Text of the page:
Eye on Exteions: The value of summer employment

VALLEY — As the school year starts to wind down, it’s time for teens to start thinking about their summer plans. One option for teens is to find a summer job. Summer work, both with a business, or in an informal role, such as babysitting, has a number of advantages.

According to Pew research about one in three teens take a summer job at some point in their high school career. These teens gain benefits in both the short and long term. A study by the National Bureau of Economic Research shows that kids who work summer jobs have higher grade point averages, better attendance records, and demonstrate more responsible behaviors than those who don’t. A long-term study by the UBC Sauder School of Business shows that teens with summer jobs also gain competitive advantages later in life. These teens are more likely to find good jobs and earn more money as adults.

A number of these benefits result because summer work builds valuable life skills. Successful employees need to be on time, have a good attitude, and work well with others. Practicing these behaviors through a job help teens strengthen their time management, teamwork, and follow-through. Teens with summer jobs also improve their communication and conflict management skills, especially if they work in service fields. All of these skills help students be more prepared for future careers and higher education.

Another benefit of summer employment is that it gives kids practice filling out job applications and doing job interviews. Understanding what is involved in the job application process helps kids be more prepared to have success with it in the future. Teens also get the opportunity to reflect on their application experiences, which can help them identify their strengths, as well as areas they can improve.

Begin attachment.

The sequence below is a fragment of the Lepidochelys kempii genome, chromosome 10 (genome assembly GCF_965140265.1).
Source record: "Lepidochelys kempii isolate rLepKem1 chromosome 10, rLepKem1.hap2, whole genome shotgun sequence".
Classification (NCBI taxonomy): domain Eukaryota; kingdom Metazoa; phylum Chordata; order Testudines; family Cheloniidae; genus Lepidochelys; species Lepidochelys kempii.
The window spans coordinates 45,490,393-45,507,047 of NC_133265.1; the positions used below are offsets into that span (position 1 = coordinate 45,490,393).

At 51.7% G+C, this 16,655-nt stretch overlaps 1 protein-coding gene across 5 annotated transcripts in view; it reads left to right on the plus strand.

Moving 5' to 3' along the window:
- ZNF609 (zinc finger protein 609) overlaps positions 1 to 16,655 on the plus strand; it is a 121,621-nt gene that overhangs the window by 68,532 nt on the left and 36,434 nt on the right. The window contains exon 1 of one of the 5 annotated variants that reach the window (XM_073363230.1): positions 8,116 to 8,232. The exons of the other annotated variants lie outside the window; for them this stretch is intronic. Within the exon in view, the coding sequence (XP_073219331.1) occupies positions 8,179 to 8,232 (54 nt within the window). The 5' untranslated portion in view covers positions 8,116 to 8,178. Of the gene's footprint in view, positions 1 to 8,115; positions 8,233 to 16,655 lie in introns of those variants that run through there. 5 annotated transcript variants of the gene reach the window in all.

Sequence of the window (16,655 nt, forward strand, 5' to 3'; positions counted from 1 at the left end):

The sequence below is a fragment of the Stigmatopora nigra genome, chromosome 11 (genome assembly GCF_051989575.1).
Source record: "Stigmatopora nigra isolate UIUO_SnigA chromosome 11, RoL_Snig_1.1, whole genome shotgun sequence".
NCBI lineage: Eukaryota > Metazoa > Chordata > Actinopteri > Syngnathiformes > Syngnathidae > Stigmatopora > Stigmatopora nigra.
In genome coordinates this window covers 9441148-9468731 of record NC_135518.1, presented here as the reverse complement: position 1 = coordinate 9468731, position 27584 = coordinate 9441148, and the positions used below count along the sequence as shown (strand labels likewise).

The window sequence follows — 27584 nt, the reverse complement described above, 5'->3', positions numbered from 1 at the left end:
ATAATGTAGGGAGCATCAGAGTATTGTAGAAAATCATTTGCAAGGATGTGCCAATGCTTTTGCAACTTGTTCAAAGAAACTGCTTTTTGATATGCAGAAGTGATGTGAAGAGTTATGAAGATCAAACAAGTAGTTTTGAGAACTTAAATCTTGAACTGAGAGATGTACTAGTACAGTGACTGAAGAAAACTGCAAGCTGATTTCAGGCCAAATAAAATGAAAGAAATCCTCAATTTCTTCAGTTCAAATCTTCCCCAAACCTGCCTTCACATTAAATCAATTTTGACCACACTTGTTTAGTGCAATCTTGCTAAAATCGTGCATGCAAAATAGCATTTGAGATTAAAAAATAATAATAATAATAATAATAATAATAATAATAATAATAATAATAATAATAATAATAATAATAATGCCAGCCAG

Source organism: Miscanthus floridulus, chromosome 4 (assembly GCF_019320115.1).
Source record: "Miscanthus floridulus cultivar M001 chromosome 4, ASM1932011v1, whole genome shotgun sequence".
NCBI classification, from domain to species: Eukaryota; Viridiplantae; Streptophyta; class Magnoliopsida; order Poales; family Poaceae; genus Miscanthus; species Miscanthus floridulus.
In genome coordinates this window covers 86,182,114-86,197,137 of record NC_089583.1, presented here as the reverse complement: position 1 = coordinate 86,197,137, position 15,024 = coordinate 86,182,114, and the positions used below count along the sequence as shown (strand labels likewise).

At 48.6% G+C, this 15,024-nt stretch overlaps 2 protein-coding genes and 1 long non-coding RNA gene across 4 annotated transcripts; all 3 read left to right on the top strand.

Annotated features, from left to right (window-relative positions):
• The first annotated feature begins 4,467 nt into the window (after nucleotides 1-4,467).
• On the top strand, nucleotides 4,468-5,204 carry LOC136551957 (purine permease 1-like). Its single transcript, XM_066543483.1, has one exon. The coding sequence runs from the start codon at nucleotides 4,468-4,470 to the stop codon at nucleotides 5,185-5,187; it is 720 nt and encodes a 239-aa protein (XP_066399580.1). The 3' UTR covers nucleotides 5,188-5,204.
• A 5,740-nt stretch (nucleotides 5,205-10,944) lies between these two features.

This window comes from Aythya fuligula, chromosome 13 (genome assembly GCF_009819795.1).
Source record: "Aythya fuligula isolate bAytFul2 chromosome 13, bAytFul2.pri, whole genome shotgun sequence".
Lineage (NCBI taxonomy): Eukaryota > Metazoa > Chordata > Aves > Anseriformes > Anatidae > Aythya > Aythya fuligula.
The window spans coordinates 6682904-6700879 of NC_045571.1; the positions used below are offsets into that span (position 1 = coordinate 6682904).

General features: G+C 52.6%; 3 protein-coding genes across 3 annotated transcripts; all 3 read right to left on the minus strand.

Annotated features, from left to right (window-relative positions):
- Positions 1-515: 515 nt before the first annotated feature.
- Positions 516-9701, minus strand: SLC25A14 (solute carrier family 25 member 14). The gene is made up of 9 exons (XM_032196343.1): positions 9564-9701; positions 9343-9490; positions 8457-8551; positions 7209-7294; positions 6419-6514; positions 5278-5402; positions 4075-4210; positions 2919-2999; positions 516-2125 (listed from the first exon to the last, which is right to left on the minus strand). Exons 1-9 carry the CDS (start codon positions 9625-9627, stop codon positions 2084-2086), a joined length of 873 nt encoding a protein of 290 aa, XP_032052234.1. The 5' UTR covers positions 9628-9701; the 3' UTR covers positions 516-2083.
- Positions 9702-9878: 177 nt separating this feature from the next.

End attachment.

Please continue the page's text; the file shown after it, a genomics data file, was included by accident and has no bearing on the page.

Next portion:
Having a summer job is also a great way to start making professional contacts. Employees’ managers can help serve as references for things like scholarships and college applications. They can also help connect youth with future full-time job opportunities. The bottom line is that kids with summer jobs get a great head start on building the networks they’ll need to succeed later in life.

Youth who work outside the home also gain autonomy. They learn to be responsible and independent as they manage their schedules and money. Most youth get summer jobs because it will give them the freedom to purchase things they want, such as movie tickets, video games, and clothes. The practice they gain managing their own finances as they make these purchasing decisions is invaluable. Teens with jobs develop a better understanding of how much work goes into each dollar they spend. This helps them to make better decisions about what to buy. It also helps them value the things they purchase, because they worked hard to earn them.

One last benefit of summer employment is that it helps kids gain self-understanding. Any form of work is going to provide teens the opportunity to reflect on what they enjoy and don’t enjoy doing. Knowing these pieces of information can help students steer themselves to work they will find more rewarding. For example, some people might find they enjoy working with their hands, while others might find themselves suited to customer-service oriented tasks. This type of knowledge can help teenagers make choices about what educational opportunities and future careers they might want to pursue.

If your teen is looking to take advantage of the benefits of summer work, they should start right away. Summer employers are already searching for their next hire! If a formal position isn’t available, teens can look for short-term work. Or they can be entrepreneurs and start their own businesses doing things like babysitting and pet care. Whatever the job, the payoff for teen workers will be a brighter future.

Amy Henschen is the 4-H Youth Development Agent for Colorado State University Extension. To find out more about Extension and the 4-H program visit http://sanluisvalley.colostate.edu or call 719-852-7381. Extension programs are available to all without discrimination.